LMS also has a gear calculator for mini lathes. Change Gears for Threading - LittleMachineShop.com
    Found this one for your lathe. Gear calculator for a mini lathe

  12. #10
    Join Date
    Apr 2011
    Location
    Nebraska
    Posts
    1,357
    Post Thanks / Like
    Likes (Given)
    2145
    Likes (Received)
    440

    Default

    Quote Originally Posted by FredC View Post
    It has been done in the past, I have bought 2 metric transposing sets because I did not want to be a hack. Some have called me too picky. 300sniper pointed out it is only .005 off in ten turns. With a couple thousands clearance the barrel threads could move a little if assemble with a good lube. I think most receivers are harder than barrel steel. The OP has not been back to see if there is a better solution with his lathe.

    I will admit that I'm a little OCD about stuff like that but I think of it as I do any tool, etc. - the threads just won't be working "as designed". In ten turns the "first" thread would be off by .005, the third off by .004, the fifth by .003, etc., etc. so you are applying different amounts of force to different threads. Will Lock-tite even set up properly if there is no force being applied to the thread?

    It's things like these that make me want to do it "correctly".

    JMHO

    -Ron

  13. #11
    Join Date
    Dec 2012
    Country
    AUSTRALIA
    Posts
    3,588
    Post Thanks / Like
    Likes (Given)
    15
    Likes (Received)
    1246

    Default

    Lathe cut threads will have small variations in effective diameter all along the thread amounting to more than the small difference quoted ,effectively varying the pitch...what you lose on the swings,you pick up on the roundabout .....nothings perfect ,unless the threads are ground on a ultra precision machine.

  14. #12
    Join Date
    Apr 2015
    Country
    AUSTRALIA
    Posts
    837
    Post Thanks / Like
    Likes (Given)
    39
    Likes (Received)
    190

    Default

    Just looking at it...the first thread may be ok but the rest won't be engaged in the right way so load initially will be on the "first thread" then transfer to the others and to do this it will have to move.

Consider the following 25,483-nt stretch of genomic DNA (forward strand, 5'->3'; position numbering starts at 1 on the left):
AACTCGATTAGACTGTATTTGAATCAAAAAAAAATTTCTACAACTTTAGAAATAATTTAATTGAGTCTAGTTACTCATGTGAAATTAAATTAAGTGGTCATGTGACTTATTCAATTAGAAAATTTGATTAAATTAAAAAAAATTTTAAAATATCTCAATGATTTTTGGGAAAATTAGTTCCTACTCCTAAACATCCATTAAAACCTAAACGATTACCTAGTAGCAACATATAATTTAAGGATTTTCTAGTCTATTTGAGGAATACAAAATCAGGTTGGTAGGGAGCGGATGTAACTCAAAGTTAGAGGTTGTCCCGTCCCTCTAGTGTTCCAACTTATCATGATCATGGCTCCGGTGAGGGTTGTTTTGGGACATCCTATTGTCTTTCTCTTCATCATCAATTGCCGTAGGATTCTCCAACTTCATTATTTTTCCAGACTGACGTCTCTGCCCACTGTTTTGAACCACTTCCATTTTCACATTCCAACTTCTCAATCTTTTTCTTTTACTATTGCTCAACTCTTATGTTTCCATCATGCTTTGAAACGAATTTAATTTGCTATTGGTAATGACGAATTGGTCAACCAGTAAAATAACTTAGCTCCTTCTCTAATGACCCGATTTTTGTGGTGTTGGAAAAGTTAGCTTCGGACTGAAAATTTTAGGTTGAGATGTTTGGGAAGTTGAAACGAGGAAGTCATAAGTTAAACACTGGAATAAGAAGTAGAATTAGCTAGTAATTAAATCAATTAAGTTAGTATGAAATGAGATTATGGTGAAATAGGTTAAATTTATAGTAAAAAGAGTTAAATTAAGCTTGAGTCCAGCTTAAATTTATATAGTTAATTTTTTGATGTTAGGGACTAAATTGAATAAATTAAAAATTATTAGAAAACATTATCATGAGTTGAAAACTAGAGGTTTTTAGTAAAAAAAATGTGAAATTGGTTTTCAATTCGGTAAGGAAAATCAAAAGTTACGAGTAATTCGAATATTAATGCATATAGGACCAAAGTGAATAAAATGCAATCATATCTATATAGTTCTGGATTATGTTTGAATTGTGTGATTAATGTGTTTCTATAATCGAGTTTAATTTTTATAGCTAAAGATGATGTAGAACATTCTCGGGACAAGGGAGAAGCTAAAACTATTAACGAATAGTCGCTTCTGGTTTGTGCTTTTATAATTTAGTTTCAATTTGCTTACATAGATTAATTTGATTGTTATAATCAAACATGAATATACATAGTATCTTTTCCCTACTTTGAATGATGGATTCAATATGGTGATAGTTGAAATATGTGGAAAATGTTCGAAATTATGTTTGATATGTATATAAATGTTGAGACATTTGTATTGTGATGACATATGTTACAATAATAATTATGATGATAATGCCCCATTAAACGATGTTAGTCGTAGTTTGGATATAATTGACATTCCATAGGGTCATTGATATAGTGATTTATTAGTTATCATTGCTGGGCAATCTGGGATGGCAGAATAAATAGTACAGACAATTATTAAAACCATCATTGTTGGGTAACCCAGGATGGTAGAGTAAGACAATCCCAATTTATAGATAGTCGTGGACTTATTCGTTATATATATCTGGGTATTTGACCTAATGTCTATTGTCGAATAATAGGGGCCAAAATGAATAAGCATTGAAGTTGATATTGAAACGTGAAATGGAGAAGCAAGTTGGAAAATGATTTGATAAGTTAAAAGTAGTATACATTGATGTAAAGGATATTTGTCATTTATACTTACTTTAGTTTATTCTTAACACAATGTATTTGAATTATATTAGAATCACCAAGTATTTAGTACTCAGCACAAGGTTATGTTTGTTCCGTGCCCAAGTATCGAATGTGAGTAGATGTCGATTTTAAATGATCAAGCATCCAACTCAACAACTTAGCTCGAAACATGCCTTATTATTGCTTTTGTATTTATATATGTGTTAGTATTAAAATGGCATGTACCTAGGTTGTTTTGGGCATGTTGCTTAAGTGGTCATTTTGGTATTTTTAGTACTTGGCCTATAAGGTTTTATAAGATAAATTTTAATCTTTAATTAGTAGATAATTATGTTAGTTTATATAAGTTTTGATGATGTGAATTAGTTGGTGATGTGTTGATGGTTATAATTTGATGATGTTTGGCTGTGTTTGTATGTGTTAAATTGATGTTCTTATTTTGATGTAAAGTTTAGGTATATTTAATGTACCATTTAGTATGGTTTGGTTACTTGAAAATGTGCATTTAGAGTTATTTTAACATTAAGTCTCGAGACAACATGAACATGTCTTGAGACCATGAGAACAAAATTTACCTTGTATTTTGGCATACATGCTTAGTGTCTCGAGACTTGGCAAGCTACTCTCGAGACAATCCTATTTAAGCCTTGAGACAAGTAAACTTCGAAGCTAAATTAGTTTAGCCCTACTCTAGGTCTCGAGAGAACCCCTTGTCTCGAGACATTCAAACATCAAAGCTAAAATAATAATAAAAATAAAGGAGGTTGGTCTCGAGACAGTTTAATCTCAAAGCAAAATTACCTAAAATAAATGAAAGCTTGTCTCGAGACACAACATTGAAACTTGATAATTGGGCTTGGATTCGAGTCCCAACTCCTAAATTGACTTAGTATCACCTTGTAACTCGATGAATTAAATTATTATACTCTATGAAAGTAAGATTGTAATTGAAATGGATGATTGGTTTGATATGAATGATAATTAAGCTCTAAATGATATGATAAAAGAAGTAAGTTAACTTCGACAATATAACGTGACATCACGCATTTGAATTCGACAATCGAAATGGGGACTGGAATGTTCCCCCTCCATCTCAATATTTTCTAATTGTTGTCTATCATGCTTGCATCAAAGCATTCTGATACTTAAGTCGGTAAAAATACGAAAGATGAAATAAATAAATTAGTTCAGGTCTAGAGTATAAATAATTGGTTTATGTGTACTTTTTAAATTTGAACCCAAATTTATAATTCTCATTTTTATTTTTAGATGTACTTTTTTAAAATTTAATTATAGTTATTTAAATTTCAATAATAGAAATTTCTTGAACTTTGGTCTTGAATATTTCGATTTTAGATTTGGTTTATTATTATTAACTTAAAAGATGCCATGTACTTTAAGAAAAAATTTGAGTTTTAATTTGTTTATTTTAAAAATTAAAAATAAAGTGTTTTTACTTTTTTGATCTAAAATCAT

So Just send it out to a person who can cut the thread properly i think will be best.

    on edit
    so i agree with ron ...

  15. #13
    Join Date
    Dec 2012
    Country
    AUSTRALIA
    Posts
    3,588
    Post Thanks / Like
    Likes (Given)
    15
    Likes (Received)
    1246

    Default

    On thinwall structures ,as the tenon and receiver ring are,the thread will self adjust for contact by flexing /distorting the whole assy......so the concept of a 001 cumulative error in the pitch is only theoretical ,and doesnt happen when the fittings are tightened to 150ft/lb or so........We have also assumed the lathe leadscrew is in as new condition ,and wear in the lead screw doesnt apply its own variable into the thread.

  16. Likes Butch Lambert liked this post
  17. #14
    Join Date
    Jul 2012
    Location
    Fjellhamar, Norway
    Posts
    7
    Post Thanks / Like
    Likes (Given)
    0
    Likes (Received)
    1

    Default

    Thank you all for informative answers. I will use the links for gear calculations which @mickri provided. I have already had a quick look at the one for my lathe, and it seems that I can get to 1.587 or 1.588 mm which in tpi is 15.994 or 16.005 which should be close enough.

    Edit
    Turned out that the calculator suggested three different gearsets for 15.994. Two of them would only work theoretically because the gear holder would touch the spindle. The last one worked

    Setup is now 56,80-72,66-52,50 which is spindle, AB,DC,E

  18. Likes CalG liked this post
  19. #15
    Join Date
    Apr 2011
    Location
    Nebraska
    Posts
    1,357
    Post Thanks / Like
    Likes (Given)
    2145
    Likes (Received)
    440

    Default

    Quote Originally Posted by john.k View Post
    On thinwall structures ,as the tenon and receiver ring are,the thread will self adjust for contact by flexing /distorting the whole assy......so the concept of a 001 cumulative error in the pitch is only theoretical ,and doesnt happen when the fittings are tightened to 150ft/lb or so........We have also assumed the lathe leadscrew is in as new condition ,and wear in the lead screw doesnt apply its own variable into the thread.

    I understand what you are saying but the cumulative error is only theoretical in that it would vary +- by some percentage but would still be cumulative unless the variable +- is greater than 100% of the error. If one wants to get really picky, we don't know just how accurate the threads on the receiver are cut and if adding this cumulative error may push it over the limit or possibly make things better.

    In this situation you can probably make things work but in general principle I try to eliminate as many known/preventable sources of errors as I can (that OCD thing) as I have enough trouble with things I can't control.

    As always - JMHO,

    -Ron

  20. #16
    Join Date
    Dec 2008
    Location
    Vt USA
    Posts
    8,861
    Post Thanks / Like
    Likes (Given)
    1454